Hoof Nutrition Intelligence Hoof Nutrition Intelligence is a twice-a-month web segment that is designed to add to the education of footcare professionals when it comes to effectively feeding the hoof. The goal of this web-exclusive feature is to zero in on specific areas of hoof nutrition and avoid broad-based articles that simply look at the overall equine feeding situation.

Below you will find Part 1 of the latest question and answer installment that you can share with your footcare clients.

Q: Is it OK to Feed Alfalfa to an Insulin-Resistant Horse?

By Juliet M. Getty

A:  Alfalfa can be an excellent addition to most horses’ diets, even for those that are insulin resistant (IR). I often recommend feeding it because it boosts the overall protein quality of a grass-hay diet and, in general, enhances the horse’s muscle tone, immune system and overall health.

Yet some people don’t want to feed alfalfa because they believe it causes laminitis. But after years of working with horses, I’m convinced it may lead to laminitis in some horses.

I found this situation to be very puzzling since alfalfa is low in sugar and starch, even lower than found in most grass hays. However, its high protein content makes it more caloric, which can be a problem for IR horses that need to lose weight. But I still include a small amount of alfalfa in the ration for these horses.

Nevertheless, there appears to be something about alfalfa that troubles some IR horses. I believe there are two plausible reasons, both leading to excess blood glucose and the concomitant secretion of insulin:

  1. Excess protein in the diet
  2. Preservative often sprayed on alfalfa hay

All proteins consist of long, branched chains of amino acids. Upon digestion, amino acids are free to enter the blood stream and travel to individual tissues where they are recombined in a very specific order to produce the protein needed by that particular tissue (blood, lungs, heart, liver, skin, bones, joints, etc.).

There are 22 amino acids, of which 10 are considered essential that can’t be produced within the horse’s body or not available in adequate quantities to meet the horse’s need. For a protein to be of high quality, it must contain all of the essential amino acids in the proper proportion.

Plant protein sources are potentially limiting in the essential amino acid, lysine. When lysine is low, protein synthesis comes to a halt. While the National Research Council (NRC) has established lysine requirements for horses, but there are no official requirements for the other nine essential amino acids. However, recent research has shown threonine may be the second limiting amino acid.

To ensure a horse has an ample amino acid pool in its bloodstream from which to synthesis proteins, it is best to feed a variety of protein sources to improve the quality while not overdoing the quantity. Commercially fortified feeds often include a variety of ingredients to create quality protein.

Protein quantity becomes a problem when the horse is overwhelmed with amino acids. If large amounts of protein are consumed beyond the horse’s need to replace and repair body proteins, excessive amounts of amino acids can’t be stored for later use and are destroyed. The metabolites of amino acid degradation can potentially lead to excess glucose in the blood.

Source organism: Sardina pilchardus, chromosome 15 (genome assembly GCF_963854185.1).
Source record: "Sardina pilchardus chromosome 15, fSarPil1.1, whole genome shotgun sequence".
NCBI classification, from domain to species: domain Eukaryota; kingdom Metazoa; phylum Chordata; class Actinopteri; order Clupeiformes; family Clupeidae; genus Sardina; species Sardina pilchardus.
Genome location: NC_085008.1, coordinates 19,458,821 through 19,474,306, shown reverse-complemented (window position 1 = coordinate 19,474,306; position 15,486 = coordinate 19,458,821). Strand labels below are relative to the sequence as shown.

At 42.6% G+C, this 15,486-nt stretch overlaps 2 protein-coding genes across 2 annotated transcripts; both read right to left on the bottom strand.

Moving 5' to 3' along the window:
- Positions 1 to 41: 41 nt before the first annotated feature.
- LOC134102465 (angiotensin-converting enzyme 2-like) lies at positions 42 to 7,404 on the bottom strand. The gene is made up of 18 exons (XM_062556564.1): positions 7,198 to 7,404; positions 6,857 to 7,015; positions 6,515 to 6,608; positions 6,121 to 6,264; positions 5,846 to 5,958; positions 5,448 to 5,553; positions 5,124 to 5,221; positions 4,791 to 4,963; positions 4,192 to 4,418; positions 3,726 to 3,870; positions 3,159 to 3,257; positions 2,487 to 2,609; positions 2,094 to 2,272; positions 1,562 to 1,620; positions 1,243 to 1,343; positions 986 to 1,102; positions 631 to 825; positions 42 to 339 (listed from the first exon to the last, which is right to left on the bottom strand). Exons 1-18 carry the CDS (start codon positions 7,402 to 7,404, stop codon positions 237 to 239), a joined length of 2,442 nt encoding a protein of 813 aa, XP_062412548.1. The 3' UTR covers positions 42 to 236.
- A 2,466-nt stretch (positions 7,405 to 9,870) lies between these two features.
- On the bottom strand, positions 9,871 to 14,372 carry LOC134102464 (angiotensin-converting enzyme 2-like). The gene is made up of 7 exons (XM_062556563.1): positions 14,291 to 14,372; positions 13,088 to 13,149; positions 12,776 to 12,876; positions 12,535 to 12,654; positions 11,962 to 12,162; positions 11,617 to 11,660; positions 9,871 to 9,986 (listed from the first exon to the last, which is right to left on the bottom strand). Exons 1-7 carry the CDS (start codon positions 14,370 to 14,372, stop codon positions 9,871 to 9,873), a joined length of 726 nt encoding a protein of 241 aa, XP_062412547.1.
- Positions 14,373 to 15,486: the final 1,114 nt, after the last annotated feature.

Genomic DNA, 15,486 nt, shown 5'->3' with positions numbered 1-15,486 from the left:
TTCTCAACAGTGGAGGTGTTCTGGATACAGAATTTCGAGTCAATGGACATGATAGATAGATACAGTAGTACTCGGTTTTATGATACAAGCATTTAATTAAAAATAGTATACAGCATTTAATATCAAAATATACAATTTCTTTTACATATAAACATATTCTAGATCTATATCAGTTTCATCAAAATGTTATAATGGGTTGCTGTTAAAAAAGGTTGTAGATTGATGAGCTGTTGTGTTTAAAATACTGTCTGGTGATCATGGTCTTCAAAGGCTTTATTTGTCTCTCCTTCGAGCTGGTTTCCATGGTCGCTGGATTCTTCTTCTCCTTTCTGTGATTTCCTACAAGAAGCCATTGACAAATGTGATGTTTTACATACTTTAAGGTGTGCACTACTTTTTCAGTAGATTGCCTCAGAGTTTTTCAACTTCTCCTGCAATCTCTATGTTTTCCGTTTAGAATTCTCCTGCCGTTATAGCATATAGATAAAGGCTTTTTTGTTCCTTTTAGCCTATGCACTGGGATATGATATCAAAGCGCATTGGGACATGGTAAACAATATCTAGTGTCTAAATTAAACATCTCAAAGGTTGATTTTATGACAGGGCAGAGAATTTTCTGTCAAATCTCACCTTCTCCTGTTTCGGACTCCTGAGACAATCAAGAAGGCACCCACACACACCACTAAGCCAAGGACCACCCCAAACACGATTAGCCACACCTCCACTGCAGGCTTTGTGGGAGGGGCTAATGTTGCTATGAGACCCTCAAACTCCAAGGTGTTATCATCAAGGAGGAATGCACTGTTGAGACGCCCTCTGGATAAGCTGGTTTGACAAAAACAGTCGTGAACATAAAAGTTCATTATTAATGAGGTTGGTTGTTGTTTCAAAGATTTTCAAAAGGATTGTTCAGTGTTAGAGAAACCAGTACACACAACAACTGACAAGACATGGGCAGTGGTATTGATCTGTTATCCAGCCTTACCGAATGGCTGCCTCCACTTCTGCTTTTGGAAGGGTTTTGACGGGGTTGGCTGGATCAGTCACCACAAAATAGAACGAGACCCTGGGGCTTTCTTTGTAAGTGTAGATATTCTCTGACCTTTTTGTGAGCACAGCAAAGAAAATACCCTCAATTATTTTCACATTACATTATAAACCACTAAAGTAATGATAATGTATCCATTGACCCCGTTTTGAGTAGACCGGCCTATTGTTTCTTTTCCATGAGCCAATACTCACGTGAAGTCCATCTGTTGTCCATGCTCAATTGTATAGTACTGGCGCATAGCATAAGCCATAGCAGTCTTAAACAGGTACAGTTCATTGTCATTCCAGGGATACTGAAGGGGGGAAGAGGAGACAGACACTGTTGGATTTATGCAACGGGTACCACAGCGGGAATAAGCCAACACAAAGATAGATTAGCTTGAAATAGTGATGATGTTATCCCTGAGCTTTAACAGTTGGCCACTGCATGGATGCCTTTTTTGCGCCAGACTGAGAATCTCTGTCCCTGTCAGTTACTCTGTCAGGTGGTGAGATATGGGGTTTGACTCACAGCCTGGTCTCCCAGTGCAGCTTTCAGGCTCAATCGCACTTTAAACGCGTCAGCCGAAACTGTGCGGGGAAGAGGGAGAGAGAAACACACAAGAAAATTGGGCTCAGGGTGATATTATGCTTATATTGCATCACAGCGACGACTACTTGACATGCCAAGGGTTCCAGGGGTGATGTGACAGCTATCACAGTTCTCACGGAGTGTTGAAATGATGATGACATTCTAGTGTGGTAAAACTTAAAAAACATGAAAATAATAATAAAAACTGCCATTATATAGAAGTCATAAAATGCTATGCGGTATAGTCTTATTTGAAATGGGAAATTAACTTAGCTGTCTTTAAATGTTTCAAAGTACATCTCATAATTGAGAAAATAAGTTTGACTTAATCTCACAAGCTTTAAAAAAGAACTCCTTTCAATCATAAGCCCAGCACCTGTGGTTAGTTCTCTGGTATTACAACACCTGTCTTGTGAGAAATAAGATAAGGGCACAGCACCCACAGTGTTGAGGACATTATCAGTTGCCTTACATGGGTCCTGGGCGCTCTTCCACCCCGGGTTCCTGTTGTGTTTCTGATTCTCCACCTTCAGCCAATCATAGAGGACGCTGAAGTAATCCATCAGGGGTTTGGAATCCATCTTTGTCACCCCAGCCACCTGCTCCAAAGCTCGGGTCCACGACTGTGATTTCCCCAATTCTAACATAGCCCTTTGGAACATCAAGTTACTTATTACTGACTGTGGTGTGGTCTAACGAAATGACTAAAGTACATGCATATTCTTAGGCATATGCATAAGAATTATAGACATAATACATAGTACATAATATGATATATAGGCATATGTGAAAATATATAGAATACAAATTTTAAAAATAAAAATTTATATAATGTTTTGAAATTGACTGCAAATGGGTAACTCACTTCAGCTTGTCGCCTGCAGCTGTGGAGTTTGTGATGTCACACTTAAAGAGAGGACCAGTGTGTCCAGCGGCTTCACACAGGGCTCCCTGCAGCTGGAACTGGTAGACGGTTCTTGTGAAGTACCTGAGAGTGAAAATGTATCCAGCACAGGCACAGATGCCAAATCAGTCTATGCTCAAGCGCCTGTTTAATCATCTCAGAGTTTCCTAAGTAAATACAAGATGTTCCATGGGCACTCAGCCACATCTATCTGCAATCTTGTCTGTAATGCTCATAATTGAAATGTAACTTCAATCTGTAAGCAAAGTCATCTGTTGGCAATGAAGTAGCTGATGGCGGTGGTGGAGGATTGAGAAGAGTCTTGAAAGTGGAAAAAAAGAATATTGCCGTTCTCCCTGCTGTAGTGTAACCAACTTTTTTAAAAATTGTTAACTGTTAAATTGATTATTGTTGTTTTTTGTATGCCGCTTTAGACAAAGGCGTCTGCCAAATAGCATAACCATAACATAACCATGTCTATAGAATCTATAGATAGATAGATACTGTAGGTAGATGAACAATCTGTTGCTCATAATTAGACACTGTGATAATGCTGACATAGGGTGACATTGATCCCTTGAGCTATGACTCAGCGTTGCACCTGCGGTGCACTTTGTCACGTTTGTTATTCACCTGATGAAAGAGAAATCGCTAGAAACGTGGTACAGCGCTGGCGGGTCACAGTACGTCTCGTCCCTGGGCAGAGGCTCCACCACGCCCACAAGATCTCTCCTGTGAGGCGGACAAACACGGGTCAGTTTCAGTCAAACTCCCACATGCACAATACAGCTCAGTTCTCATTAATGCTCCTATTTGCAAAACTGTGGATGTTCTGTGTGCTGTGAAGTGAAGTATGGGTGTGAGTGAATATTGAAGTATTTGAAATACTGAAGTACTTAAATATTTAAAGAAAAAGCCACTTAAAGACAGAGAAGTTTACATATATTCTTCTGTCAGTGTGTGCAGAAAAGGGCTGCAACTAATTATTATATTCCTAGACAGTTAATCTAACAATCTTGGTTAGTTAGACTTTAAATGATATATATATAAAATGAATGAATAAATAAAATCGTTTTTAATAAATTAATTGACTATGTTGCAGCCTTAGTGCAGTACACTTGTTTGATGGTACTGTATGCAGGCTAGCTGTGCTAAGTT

It’s easy to overwhelm the horse with too much protein when feeding alfalfa hay since it typically contains more than twice the amount of protein as many grasses. Since individual grass and alfalfa hays will vary significantly, it’s always best to have your hay analyzed, as excess protein from any source can lead to excess insulin secretion.

When baled during wet or humid conditions, alfalfa is often sprayed with buffered propionate (also known as propionic acid) to retard spoilage This preservative not only reduces mold, but also decreases drying time in the field, thereby diminishing the potential for leaf loss from harvesting and providing more baling flexibility.

Not considered to be harmful, propionate is one of three volatile fatty acids (VFA) naturally produced by the hindgut bacteria during hay fermentation. The other two VFAs are acetate and butyrate.

These VFAs serve as a significant energy source for your horse. Acetate is utilized by many tissues including the heart, muscles and the brain. Butyrate provides energy for the cells that line the hindgut epithelium. 

Propionate is a major precursor toward glucose production through a process known as gluconeogenesis, which is a problem for the IR horse. Once propionate is absorbed and metabolized, it is converted to glucose. So when you feed alfalfa that has been treated with propionic acid, you are essentially increasing your horse’s blood glucose level, just as you would if you had fed hay containing a large amount of sugar and starch. Increased glucose levels lead to increased insulin.

Too much protein can be a concern for the IR horse and it’s easy to exceed the horse’s protein requirement when adding alfalfa to the ration. Alfalfa itself is not the issue, but rather the contribution it makes to the protein content of the entire diet. Since protein quality is important, consider adding smaller amounts of alfalfa or add different protein sources to better stay within limits. In addition, try to avoid alfalfa that has been treated with propionic acid.

Juliet M. Getty, PhD, is an independent equine nutritionist with a wide U.S. and international following. Located in Lewisville, Texas, her research-based approach optimizes equine health by aligning physiology and instincts with correct feeding and nutrition practices.

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Click here to read part 2 of the June 15, 2020 installment of Hoof Nutrition Intelligence: How do I Determine the Cause of the Poor Quality Hooves with my 4-Year-Old Quarter Horse Gelding?

Click here to read more installments of Hoof Nutrition Intelligence.